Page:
18. holdum333

    holdum333 Banned

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    Hi! @RichM I'm betting another user could come on the forum and tell the exact opposite story to yours about Nod32 and MBAM Pro;). Teach your clients how to clear their PC's of malware. I have only found one senior with a PC so badly infected that we saved the data and did a back to factory restore. I'm thinking I could have cleaned it up, but the senior wanted to go back to factory. I uninstalled AVG. Installed MSE and MBAM pro. Gave the senior some safety tips about malware and I have a very happy malware free senior.They just brought me a peach cobbler a week ago.
    I walk the walk not just talk the talk. I'm Gary "The computer guy":rofl: If you're still infected after running these, take her back to factory. I don't think I'm to far off topic here. We are talking malware. Use MBAM Anti-Exployit for the drive byes. Use safe surfing habits and you will be just fine! Only click what you want installed on your PC. If it looks like malware, it probably is malware! Don't click on it. Use a account that doesn't have admin rights. If it looks like a good deal and your clicker finger can't be controlled, you will get infected. I'm done!:D:usa:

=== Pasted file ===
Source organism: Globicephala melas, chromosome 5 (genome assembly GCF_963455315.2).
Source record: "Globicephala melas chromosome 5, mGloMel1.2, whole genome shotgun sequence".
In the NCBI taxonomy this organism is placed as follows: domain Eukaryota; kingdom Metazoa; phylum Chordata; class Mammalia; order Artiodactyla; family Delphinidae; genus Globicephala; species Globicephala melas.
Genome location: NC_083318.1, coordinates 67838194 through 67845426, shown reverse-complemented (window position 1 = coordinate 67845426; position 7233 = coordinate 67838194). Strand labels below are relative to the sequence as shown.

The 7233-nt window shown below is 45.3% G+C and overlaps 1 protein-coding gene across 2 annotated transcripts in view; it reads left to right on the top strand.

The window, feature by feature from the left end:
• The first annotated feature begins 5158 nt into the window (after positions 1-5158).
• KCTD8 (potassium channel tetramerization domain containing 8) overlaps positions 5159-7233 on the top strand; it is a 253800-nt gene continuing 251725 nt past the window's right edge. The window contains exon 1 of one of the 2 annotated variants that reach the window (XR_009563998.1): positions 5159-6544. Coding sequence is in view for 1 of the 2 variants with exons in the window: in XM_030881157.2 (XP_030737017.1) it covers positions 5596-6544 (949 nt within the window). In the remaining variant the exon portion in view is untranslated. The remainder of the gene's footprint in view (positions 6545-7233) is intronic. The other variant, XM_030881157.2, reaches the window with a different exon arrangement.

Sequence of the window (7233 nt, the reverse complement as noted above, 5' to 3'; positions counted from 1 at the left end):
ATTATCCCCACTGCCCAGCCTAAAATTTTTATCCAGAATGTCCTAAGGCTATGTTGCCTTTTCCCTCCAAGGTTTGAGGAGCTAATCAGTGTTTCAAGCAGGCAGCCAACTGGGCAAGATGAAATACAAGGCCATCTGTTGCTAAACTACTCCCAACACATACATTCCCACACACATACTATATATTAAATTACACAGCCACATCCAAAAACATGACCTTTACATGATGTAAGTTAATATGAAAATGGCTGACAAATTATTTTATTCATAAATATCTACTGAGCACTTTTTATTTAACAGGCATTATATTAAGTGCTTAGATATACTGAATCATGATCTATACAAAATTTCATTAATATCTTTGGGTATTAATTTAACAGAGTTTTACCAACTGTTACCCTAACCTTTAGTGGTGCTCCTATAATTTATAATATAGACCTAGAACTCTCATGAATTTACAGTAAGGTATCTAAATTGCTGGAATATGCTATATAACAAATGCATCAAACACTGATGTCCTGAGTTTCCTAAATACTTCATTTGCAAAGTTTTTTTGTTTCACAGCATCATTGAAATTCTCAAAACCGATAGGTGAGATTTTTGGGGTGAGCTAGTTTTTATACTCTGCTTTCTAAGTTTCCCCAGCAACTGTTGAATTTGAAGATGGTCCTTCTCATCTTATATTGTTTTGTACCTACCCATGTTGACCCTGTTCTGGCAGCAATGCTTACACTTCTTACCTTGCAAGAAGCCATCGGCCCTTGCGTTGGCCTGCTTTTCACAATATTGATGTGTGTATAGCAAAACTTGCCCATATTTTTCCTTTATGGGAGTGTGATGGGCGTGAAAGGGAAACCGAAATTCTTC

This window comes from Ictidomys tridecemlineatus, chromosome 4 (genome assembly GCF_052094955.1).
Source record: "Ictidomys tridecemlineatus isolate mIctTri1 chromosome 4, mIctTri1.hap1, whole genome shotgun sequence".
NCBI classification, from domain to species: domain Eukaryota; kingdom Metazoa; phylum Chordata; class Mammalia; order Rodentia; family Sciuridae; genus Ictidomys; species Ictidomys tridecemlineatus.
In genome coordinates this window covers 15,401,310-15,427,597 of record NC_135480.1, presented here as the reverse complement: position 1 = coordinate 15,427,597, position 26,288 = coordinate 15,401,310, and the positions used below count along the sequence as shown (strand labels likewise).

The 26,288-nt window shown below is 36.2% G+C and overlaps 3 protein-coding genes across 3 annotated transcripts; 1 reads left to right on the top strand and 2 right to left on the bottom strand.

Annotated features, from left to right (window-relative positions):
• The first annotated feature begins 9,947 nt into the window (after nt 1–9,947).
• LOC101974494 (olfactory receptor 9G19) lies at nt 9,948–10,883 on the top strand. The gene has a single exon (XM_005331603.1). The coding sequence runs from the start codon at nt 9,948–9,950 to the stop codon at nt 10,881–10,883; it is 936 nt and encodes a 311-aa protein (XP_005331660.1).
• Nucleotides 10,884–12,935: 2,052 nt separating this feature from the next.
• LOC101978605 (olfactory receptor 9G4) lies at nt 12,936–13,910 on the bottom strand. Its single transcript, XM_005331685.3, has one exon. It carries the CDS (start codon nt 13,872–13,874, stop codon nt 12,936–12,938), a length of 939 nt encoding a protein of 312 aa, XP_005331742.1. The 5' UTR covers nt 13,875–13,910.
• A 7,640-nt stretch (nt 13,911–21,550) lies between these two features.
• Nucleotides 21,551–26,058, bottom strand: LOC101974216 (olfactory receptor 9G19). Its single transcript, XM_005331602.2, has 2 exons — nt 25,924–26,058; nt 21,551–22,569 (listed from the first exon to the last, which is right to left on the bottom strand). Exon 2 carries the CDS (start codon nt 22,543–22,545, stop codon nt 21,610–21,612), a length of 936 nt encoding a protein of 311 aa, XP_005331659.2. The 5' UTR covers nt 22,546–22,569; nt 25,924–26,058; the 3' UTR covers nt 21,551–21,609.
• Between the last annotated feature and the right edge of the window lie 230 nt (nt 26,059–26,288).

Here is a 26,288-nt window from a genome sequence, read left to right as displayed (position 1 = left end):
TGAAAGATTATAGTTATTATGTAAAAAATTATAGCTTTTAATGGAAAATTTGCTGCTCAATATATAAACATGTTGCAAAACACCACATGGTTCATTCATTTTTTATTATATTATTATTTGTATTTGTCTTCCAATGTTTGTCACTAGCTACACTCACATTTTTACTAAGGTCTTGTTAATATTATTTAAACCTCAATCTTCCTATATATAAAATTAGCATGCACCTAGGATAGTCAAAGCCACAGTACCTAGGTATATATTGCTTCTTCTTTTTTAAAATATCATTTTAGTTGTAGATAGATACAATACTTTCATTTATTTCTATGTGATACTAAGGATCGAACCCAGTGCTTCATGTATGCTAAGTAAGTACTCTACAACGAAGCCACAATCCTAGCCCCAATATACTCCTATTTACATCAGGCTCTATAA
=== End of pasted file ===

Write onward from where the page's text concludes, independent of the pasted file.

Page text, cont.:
Malwarebytes Anti-Malware 2.2.1
    AdwCleaner 5.117
    Junkware Removal Tool
    Free Virus Scan | ESET Online Scanner | ESET
     
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  19. BIGBEARJEDI

    BIGBEARJEDI Honorable Member
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    Gary: You must be lonely last night. You're so hilarious! :ahaha: Of course you realize that I've forgotten more about computers in the last year than you've learned in your entire lifetime!! :rofl:

    Seriously, you have some good comments.;) I have some personal stuff to take care of today with the wife, so I'll take a look at your HTG links later this weekend. Like to see what MikeH thinks of them to.